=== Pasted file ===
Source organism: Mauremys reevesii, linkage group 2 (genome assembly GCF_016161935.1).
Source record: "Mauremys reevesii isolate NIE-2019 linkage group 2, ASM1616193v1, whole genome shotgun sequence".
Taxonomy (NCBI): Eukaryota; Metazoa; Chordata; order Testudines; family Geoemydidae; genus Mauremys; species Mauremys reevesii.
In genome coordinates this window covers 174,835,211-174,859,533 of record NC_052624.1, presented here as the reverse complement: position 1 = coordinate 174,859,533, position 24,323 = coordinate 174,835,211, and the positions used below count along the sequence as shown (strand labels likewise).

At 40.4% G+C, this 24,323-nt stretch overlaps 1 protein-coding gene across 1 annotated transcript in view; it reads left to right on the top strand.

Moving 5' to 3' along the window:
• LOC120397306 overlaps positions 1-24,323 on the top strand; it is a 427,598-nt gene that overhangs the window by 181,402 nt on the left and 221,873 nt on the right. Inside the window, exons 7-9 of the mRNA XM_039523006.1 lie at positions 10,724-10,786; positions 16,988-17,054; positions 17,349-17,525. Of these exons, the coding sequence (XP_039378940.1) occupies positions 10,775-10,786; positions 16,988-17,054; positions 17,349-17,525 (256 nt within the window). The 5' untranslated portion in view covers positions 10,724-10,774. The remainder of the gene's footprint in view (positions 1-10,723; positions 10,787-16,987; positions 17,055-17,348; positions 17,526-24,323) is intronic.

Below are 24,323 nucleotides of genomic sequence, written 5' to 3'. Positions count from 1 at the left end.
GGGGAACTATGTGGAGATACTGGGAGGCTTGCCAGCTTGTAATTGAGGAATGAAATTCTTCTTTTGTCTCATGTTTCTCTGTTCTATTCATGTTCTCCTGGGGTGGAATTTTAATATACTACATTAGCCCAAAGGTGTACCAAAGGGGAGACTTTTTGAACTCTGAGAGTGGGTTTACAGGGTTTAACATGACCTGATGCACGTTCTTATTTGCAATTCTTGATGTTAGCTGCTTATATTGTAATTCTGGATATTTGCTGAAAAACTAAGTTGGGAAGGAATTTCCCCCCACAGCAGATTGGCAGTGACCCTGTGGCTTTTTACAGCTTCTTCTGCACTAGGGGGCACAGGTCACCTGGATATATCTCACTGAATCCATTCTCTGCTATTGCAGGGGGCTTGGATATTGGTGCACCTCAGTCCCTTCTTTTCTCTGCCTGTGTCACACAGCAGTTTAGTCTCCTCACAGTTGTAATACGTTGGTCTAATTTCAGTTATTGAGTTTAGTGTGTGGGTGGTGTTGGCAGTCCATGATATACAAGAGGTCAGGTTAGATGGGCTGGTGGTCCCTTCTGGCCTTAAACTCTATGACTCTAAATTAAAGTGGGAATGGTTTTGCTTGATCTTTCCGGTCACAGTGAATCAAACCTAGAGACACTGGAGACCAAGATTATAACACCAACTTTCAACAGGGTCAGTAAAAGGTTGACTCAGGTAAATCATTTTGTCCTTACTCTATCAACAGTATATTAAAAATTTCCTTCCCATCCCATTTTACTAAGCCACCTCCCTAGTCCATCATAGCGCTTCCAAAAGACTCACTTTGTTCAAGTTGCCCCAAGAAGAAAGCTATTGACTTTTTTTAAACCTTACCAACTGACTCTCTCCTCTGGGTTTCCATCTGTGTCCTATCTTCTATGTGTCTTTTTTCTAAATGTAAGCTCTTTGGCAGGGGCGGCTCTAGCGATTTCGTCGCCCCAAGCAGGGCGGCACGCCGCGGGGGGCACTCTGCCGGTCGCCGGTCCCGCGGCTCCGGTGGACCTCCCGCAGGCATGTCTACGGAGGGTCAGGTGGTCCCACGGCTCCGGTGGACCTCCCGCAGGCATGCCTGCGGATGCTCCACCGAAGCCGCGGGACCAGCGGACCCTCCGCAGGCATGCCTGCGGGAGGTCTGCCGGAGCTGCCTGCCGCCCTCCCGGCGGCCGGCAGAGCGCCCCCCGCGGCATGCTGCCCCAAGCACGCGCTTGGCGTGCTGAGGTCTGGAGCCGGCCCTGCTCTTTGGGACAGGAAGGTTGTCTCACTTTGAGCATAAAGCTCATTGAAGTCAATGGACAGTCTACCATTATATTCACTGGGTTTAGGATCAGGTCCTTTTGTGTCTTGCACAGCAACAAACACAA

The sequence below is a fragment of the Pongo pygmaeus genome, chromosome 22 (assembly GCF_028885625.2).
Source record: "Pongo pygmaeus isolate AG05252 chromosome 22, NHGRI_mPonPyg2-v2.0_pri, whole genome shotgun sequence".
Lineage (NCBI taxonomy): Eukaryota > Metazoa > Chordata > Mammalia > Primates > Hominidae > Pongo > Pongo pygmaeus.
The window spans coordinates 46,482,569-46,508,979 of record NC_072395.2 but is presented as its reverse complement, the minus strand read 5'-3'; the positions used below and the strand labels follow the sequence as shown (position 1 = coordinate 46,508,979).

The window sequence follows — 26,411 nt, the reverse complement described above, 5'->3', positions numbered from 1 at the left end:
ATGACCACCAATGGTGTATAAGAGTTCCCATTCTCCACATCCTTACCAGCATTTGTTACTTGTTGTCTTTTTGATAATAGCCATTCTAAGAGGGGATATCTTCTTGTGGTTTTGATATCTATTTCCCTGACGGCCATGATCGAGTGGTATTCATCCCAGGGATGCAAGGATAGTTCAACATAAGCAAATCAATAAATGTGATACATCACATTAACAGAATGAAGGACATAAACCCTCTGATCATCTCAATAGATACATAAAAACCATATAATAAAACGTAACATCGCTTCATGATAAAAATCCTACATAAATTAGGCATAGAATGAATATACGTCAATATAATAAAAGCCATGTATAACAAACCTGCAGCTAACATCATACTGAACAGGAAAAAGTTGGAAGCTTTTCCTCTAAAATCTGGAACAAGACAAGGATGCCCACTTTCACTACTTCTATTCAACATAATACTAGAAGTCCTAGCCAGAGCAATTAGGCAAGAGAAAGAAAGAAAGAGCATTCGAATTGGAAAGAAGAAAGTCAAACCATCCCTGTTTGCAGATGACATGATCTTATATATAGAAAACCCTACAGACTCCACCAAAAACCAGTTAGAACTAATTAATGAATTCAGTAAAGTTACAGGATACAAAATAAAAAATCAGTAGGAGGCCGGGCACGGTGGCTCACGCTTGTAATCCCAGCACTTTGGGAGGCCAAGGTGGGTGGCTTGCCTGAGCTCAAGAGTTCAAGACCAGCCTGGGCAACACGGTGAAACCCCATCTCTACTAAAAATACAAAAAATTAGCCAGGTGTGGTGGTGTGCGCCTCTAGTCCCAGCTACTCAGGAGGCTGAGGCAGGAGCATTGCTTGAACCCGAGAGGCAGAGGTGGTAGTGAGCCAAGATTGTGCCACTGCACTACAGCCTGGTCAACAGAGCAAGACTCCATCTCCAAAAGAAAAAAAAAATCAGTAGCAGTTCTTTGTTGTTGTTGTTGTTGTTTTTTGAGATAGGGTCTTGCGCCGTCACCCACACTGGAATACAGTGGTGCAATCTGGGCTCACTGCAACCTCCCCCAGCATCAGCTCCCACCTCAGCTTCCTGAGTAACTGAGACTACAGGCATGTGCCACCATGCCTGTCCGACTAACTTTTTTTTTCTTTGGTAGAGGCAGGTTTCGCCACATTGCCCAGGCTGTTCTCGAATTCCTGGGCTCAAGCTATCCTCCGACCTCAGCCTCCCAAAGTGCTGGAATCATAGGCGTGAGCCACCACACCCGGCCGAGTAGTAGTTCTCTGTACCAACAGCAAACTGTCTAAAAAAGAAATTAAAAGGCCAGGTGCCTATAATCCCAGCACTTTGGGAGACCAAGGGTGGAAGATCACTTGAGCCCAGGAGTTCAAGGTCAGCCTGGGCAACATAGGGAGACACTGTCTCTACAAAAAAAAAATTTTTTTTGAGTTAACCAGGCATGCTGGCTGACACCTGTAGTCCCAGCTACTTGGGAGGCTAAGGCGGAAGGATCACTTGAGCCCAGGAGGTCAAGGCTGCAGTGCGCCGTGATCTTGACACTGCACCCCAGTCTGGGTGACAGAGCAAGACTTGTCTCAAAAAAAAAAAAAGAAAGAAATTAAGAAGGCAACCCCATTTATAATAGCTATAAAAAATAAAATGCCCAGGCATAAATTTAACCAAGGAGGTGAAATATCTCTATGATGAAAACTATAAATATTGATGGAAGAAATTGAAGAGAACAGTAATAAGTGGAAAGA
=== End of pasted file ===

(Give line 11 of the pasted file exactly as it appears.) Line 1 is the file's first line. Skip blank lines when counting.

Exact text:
Source record: "Pongo pygmaeus isolate AG05252 chromosome 22, NHGRI_mPonPyg2-v2.0_pri, whole genome shotgun sequence".